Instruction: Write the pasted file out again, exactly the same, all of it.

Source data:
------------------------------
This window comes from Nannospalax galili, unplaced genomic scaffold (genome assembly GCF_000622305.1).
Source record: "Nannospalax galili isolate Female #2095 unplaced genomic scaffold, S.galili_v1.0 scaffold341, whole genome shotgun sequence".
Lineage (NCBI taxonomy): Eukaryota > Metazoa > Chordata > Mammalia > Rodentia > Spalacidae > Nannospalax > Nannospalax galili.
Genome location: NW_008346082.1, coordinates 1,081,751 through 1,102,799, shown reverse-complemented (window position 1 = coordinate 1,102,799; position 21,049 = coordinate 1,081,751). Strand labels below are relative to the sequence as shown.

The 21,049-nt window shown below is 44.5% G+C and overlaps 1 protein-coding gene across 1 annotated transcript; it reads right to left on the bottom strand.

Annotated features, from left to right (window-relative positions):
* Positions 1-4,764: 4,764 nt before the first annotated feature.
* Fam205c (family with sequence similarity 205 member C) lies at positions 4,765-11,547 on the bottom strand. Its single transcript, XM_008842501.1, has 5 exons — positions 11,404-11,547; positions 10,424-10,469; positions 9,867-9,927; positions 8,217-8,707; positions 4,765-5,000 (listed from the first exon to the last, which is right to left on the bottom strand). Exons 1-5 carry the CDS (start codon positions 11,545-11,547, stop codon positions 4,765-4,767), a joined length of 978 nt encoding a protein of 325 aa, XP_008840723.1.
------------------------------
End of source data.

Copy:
This window comes from Nannospalax galili, unplaced genomic scaffold (genome assembly GCF_000622305.1).
Source record: "Nannospalax galili isolate Female #2095 unplaced genomic scaffold, S.galili_v1.0 scaffold341, whole genome shotgun sequence".
Lineage (NCBI taxonomy): Eukaryota > Metazoa > Chordata > Mammalia > Rodentia > Spalacidae > Nannospalax > Nannospalax galili.
Genome location: NW_008346082.1, coordinates 1,081,751 through 1,102,799, shown reverse-complemented (window position 1 = coordinate 1,102,799; position 21,049 = coordinate 1,081,751). Strand labels below are relative to the sequence as shown.

The 21,049-nt window shown below is 44.5% G+C and overlaps 1 protein-coding gene across 1 annotated transcript; it reads right to left on the bottom strand.

Annotated features, from left to right (window-relative positions):
* Positions 1-4,764: 4,764 nt before the first annotated feature.
* Fam205c (family with sequence similarity 205 member C) lies at positions 4,765-11,547 on the bottom strand. Its single transcript, XM_008842501.1, has 5 exons — positions 11,404-11,547; positions 10,424-10,469; positions 9,867-9,927; positions 8,217-8,707; positions 4,765-5,000 (listed from the first exon to the last, which is right to left on the bottom strand). Exons 1-5 carry the CDS (start codon positions 11,545-11,547, stop codon positions 4,765-4,767), a joined length of 978 nt encoding a protein of 325 aa, XP_008840723.1.